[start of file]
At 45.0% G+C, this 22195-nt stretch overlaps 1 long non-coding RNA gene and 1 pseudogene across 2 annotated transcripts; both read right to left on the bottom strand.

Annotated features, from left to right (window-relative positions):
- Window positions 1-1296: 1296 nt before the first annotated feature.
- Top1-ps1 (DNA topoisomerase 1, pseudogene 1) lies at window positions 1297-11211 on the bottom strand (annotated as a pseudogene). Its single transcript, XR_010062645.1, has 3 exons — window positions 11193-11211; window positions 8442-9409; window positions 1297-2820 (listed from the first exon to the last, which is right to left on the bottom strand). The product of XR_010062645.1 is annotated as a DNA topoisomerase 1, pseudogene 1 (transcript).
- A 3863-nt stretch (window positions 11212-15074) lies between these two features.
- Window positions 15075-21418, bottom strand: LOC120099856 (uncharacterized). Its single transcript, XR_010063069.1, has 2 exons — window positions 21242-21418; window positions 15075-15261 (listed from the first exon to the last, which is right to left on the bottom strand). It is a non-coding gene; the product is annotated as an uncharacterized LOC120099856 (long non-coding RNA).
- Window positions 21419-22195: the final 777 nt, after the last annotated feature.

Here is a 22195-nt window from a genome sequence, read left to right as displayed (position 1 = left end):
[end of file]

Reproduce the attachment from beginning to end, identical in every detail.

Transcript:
At 45.0% G+C, this 22195-nt stretch overlaps 1 long non-coding RNA gene and 1 pseudogene across 2 annotated transcripts; both read right to left on the bottom strand.

Annotated features, from left to right (window-relative positions):
- Window positions 1-1296: 1296 nt before the first annotated feature.
- Top1-ps1 (DNA topoisomerase 1, pseudogene 1) lies at window positions 1297-11211 on the bottom strand (annotated as a pseudogene). Its single transcript, XR_010062645.1, has 3 exons — window positions 11193-11211; window positions 8442-9409; window positions 1297-2820 (listed from the first exon to the last, which is right to left on the bottom strand). The product of XR_010062645.1 is annotated as a DNA topoisomerase 1, pseudogene 1 (transcript).
- A 3863-nt stretch (window positions 11212-15074) lies between these two features.
- Window positions 15075-21418, bottom strand: LOC120099856 (uncharacterized). Its single transcript, XR_010063069.1, has 2 exons — window positions 21242-21418; window positions 15075-15261 (listed from the first exon to the last, which is right to left on the bottom strand). It is a non-coding gene; the product is annotated as an uncharacterized LOC120099856 (long non-coding RNA).
- Window positions 21419-22195: the final 777 nt, after the last annotated feature.

Here is a 22195-nt window from a genome sequence, read left to right as displayed (position 1 = left end):